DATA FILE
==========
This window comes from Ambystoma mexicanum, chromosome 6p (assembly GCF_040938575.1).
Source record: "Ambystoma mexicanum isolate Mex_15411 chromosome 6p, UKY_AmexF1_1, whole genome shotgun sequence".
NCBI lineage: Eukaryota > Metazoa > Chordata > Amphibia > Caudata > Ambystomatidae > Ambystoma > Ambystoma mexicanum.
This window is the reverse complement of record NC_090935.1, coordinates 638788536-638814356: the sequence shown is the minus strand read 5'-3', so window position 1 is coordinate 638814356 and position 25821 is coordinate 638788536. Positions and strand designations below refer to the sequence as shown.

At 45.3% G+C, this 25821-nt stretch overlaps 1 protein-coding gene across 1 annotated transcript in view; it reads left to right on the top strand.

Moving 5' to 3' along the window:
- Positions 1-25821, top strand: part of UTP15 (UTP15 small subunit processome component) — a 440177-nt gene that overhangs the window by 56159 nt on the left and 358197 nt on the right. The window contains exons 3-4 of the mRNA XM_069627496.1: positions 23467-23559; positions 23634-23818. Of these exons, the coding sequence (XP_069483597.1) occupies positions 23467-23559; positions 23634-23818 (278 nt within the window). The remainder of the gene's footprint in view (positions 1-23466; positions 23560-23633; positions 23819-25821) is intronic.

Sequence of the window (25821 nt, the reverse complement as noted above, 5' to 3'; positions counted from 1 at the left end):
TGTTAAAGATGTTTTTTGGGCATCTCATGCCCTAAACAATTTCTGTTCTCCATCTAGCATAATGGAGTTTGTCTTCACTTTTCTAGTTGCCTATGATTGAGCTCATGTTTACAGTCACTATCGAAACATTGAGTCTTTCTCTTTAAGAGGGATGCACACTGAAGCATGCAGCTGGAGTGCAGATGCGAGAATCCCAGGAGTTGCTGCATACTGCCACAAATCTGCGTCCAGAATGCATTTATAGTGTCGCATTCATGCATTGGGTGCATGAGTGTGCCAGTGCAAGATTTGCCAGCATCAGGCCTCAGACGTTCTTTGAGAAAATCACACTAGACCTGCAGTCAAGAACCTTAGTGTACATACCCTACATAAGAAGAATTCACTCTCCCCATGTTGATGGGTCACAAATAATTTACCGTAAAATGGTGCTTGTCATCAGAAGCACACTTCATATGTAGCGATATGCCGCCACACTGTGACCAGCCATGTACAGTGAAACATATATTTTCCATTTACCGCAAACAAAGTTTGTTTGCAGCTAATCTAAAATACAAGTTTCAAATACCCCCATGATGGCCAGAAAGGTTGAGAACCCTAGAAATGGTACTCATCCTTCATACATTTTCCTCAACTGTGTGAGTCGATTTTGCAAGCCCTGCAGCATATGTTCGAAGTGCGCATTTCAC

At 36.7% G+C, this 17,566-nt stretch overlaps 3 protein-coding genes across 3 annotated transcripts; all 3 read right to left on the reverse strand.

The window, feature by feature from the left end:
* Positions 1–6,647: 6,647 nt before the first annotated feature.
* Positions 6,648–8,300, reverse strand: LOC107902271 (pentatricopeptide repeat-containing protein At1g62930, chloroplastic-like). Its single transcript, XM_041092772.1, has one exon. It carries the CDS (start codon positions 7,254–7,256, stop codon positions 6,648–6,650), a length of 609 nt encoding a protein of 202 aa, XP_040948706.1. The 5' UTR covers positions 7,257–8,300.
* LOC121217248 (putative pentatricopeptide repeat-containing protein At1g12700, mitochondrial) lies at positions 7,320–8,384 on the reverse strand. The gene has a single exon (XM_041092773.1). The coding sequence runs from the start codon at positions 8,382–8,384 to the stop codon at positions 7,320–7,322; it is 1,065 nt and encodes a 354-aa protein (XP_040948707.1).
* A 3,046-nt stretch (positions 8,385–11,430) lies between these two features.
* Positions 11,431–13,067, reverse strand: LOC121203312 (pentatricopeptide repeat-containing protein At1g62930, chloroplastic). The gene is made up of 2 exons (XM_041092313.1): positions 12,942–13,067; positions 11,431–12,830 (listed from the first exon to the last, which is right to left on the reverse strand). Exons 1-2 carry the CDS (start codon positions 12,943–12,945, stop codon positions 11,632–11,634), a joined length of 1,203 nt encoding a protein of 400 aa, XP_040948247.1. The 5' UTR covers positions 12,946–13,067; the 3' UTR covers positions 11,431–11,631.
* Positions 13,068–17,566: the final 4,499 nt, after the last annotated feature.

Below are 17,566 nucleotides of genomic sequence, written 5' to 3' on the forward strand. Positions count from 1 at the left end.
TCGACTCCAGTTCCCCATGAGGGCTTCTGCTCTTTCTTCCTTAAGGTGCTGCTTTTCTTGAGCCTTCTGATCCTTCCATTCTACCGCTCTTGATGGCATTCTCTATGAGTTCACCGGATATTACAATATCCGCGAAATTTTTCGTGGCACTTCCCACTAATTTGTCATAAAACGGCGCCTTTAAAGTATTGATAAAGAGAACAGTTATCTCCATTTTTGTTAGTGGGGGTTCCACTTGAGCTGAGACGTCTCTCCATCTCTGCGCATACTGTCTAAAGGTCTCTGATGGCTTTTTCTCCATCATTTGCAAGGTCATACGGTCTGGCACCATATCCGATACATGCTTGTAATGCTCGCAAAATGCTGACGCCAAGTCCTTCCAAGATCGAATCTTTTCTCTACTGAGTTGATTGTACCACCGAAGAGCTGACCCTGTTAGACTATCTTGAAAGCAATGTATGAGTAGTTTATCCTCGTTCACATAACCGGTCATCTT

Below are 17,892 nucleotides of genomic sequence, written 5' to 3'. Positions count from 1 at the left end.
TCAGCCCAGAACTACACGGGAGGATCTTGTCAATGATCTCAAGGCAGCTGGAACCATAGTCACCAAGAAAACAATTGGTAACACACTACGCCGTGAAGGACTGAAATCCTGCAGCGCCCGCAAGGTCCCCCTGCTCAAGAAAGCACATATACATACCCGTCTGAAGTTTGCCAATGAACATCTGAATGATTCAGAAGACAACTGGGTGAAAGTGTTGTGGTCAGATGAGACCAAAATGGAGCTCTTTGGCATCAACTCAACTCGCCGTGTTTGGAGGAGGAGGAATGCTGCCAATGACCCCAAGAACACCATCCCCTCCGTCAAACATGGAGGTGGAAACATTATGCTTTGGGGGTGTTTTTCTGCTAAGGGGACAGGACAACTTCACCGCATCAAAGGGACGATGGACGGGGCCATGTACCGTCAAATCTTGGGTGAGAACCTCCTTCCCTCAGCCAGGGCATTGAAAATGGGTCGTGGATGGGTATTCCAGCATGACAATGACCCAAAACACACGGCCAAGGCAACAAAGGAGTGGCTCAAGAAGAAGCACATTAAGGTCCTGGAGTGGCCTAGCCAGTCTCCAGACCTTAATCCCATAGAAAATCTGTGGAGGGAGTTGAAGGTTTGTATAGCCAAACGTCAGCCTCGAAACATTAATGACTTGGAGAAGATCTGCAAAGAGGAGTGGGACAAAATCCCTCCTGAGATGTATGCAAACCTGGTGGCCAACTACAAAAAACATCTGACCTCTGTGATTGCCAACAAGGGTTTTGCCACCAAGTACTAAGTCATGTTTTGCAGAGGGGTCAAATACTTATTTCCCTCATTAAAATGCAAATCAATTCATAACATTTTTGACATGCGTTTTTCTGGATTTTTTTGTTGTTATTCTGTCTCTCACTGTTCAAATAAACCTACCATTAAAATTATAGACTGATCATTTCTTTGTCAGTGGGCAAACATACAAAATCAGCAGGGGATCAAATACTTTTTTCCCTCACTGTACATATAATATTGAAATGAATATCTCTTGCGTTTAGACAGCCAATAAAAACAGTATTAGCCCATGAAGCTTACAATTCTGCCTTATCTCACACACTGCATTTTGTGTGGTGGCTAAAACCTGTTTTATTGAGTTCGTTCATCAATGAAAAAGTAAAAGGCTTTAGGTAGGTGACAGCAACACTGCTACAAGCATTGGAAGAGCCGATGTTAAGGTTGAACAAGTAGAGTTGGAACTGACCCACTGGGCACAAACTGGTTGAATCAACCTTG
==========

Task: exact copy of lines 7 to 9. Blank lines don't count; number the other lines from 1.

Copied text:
- Positions 1-25821, top strand: part of UTP15 (UTP15 small subunit processome component) — a 440177-nt gene that overhangs the window by 56159 nt on the left and 358197 nt on the right. The window contains exons 3-4 of the mRNA XM_069627496.1: positions 23467-23559; positions 23634-23818. Of these exons, the coding sequence (XP_069483597.1) occupies positions 23467-23559; positions 23634-23818 (278 nt within the window). The remainder of the gene's footprint in view (positions 1-23466; positions 23560-23633; positions 23819-25821) is intronic.

Sequence of the window (25821 nt, the reverse complement as noted above, 5' to 3'; positions counted from 1 at the left end):
TGTTAAAGATGTTTTTTGGGCATCTCATGCCCTAAACAATTTCTGTTCTCCATCTAGCATAATGGAGTTTGTCTTCACTTTTCTAGTTGCCTATGATTGAGCTCATGTTTACAGTCACTATCGAAACATTGAGTCTTTCTCTTTAAGAGGGATGCACACTGAAGCATGCAGCTGGAGTGCAGATGCGAGAATCCCAGGAGTTGCTGCATACTGCCACAAATCTGCGTCCAGAATGCATTTATAGTGTCGCATTCATGCATTGGGTGCATGAGTGTGCCAGTGCAAGATTTGCCAGCATCAGGCCTCAGACGTTCTTTGAGAAAATCACACTAGACCTGCAGTCAAGAACCTTAGTGTACATACCCTACATAAGAAGAATTCACTCTCCCCATGTTGATGGGTCACAAATAATTTACCGTAAAATGGTGCTTGTCATCAGAAGCACACTTCATATGTAGCGATATGCCGCCACACTGTGACCAGCCATGTACAGTGAAACATATATTTTCCATTTACCGCAAACAAAGTTTGTTTGCAGCTAATCTAAAATACAAGTTTCAAATACCCCCATGATGGCCAGAAAGGTTGAGAACCCTAGAAATGGTACTCATCCTTCATACATTTTCCTCAACTGTGTGAGTCGATTTTGCAAGCCCTGCAGCATATGTTCGAAGTGCGCATTTCAC